I stumbled over these photos this week.  They were taken ten years ago in Colorado.  I was at a family reunion and my adopted cousin, who is Native American, had wandered away from the conversation to stand below a hummingbird feeder.  As we watched, he slowly raised his arm and held a finger just below a hovering bird.  After a minute, the bird stopped flapping and rested on my cousin’s finger, still drinking from the feeder.

Our conversation stopped as we watched.  I think we were all amazed, and maybe each having our own version of a racist and clichéd thought regarding our Native American brothers and sisters and what we have to learn from them regarding the natural world that surrounds us.

Just then, the bird took flight and my cousin turned to us and said, “I guess I shouldn’t have done that.  I’m lucky he didn’t shit on me.”

Of course, then we all had to try.  It wasn’t difficult; it just took a little patience.  I managed to get a few to land on my finger, but one in particular was content to hang out for a while.




After a while, some children saw us and wanted to try.  Of course they lacked the patience to stay still and silent for more than a few seconds, and started leaping at the birds to grab at the blurry wings.  Their parents corrected them but I regretted having done it in the first place and giving the kids a bad idea.  The birds didn’t need the adults to interfere, though.  They avoided any potential tragedy by taking off altogether and that was the end of that.

I think about this moment fairly often, actually.  Not the regret or the children swatting at the tiny birds with their pink meaty hands.  But the magic moment before when the nearly weightless bird came to rest on my skin for no reason except that I offered it to him.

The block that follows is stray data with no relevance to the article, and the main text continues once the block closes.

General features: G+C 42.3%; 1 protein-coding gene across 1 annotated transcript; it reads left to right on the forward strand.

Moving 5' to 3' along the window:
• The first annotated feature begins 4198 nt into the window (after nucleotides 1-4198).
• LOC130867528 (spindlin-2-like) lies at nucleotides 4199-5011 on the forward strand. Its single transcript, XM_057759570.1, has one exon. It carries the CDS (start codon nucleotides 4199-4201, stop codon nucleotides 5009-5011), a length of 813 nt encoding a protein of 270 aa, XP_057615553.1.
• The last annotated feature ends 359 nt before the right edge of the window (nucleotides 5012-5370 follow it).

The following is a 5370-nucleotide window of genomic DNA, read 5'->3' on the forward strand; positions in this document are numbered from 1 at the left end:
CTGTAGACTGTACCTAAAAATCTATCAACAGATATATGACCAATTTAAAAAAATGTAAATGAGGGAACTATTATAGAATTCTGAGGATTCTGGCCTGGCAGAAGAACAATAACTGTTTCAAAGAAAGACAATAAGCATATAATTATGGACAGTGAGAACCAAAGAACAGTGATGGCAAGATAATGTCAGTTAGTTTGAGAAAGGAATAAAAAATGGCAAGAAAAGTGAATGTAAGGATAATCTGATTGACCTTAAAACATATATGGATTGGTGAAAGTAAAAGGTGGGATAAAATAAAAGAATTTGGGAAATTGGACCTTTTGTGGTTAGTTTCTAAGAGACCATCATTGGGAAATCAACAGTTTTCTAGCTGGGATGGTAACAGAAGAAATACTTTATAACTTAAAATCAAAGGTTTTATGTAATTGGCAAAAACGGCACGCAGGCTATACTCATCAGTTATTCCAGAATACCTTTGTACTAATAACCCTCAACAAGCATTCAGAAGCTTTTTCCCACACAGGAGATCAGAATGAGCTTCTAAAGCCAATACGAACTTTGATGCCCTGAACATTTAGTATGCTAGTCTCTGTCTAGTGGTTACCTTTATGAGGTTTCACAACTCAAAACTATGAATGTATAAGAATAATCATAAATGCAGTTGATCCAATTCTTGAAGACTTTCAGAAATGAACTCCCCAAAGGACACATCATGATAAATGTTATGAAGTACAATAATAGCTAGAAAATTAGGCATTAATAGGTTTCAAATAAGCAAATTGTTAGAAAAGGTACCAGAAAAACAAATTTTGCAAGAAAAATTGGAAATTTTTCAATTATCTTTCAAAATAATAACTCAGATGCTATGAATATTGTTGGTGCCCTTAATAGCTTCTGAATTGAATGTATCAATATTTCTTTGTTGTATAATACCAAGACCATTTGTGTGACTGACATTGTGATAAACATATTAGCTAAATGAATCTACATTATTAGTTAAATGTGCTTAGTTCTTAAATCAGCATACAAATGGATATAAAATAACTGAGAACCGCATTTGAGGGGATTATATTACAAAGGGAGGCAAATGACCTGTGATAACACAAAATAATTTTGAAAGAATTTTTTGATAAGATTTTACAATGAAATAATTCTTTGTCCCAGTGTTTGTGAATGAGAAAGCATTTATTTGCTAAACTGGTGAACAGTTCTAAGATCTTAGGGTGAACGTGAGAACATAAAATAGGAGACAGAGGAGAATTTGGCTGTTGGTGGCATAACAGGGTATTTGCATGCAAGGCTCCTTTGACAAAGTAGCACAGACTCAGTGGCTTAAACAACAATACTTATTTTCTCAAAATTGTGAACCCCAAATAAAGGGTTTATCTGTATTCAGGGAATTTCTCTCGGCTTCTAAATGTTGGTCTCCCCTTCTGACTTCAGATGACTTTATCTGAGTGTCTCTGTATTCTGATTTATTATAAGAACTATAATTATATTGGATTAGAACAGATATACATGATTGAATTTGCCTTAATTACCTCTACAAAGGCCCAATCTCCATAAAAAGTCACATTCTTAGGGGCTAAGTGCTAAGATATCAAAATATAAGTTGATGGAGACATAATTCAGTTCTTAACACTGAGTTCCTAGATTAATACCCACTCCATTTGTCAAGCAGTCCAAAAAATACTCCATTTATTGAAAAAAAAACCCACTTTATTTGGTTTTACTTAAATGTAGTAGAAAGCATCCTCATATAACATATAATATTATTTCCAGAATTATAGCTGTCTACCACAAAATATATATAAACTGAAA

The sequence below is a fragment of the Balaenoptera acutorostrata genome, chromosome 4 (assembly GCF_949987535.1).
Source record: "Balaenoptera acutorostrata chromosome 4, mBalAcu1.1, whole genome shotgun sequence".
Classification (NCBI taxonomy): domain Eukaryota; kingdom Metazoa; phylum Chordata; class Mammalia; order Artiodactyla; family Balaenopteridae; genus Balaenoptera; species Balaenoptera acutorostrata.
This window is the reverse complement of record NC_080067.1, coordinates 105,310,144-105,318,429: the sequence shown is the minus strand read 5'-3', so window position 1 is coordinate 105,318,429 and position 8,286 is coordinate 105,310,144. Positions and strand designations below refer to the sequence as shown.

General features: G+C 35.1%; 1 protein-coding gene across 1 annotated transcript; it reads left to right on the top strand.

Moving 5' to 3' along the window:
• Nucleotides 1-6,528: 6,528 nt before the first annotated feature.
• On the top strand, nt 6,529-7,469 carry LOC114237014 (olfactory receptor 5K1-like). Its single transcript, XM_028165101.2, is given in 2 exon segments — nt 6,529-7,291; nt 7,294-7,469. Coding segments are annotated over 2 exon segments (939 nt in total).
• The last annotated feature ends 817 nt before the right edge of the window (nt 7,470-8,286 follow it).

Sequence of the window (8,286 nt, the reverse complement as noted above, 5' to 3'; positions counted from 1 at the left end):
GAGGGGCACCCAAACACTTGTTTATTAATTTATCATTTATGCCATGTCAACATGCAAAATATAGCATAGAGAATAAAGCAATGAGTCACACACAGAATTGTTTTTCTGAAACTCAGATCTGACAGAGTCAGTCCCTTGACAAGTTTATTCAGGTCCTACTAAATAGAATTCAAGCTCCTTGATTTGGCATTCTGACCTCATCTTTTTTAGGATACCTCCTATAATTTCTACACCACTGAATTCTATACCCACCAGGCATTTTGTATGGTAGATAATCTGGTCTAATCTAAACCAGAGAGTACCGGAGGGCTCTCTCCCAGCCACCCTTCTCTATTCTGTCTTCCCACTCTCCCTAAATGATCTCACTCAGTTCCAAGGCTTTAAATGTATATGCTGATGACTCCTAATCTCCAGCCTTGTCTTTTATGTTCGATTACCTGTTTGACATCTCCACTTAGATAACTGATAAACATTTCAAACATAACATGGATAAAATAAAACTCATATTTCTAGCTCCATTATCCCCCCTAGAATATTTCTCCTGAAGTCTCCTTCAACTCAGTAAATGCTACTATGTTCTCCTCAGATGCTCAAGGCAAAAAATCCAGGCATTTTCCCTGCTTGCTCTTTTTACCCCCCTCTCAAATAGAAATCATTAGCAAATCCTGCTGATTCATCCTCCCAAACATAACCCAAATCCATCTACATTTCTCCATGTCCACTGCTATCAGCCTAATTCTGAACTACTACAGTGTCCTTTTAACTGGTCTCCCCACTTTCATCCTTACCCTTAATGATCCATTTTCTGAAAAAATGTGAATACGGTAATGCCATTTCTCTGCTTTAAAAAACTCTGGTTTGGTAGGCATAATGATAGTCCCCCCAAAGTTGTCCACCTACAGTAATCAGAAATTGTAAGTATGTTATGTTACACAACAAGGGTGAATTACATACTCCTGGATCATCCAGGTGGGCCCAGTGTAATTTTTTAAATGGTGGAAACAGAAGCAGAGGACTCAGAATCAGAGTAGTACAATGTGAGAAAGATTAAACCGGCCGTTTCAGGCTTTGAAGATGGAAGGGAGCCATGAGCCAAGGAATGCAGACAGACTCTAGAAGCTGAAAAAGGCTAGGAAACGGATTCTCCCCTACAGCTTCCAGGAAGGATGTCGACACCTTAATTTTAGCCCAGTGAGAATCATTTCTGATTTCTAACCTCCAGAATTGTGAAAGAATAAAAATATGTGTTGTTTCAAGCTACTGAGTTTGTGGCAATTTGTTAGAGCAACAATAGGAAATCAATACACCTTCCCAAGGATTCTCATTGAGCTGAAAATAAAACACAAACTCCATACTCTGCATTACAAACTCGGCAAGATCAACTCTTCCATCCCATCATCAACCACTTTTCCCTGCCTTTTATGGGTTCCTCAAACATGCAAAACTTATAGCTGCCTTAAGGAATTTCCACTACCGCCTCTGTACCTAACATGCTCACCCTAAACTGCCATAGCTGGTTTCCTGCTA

It is a good memory and the discovery of the photos makes me very happy.  It was a strange week of cold wind and snow arriving unexpectedly to cover the up all signs of spring, so looking at these has me excited about the warm weather around the corner.  It’s coming.  It just takes a little patience.

About Rachel Lewis

I am a writer, ceramic artist, knitter, and stepmom. As a playwright, I had six short plays produced in showcases and festivals in Manhattan, Salt Lake City, and Austin. My full-length play, Locking Doors, was presented by Wordsmith Theatre Company in The New Lab Theatre (University of Utah) in 2005. I co-wrote a teleplay titled “Thank God I’m Atheist” which won the 2015 “No God But Funny” contest founded by the Center for Inquiry. My short nonfiction essay, “It’s Coming Down,” was published by the online literary magazine Halfway Down the Stairs. My essay "The Red Rock Chronicles" was published in Contemporary West magazine. I currently work in pharmaceuticals professionally and write recreationally, but dream of making the transition to write professionally and do pharmaceuticals recreationally. I am a Utah native and live in Salt Lake City with my family and our Goldendoodle. I am working on a collection of humorous non-fiction essays and a second full-length play. Follow me at: @rachel_lewis_ut (Twitter) @rachel_lewis_ut (Instagram)

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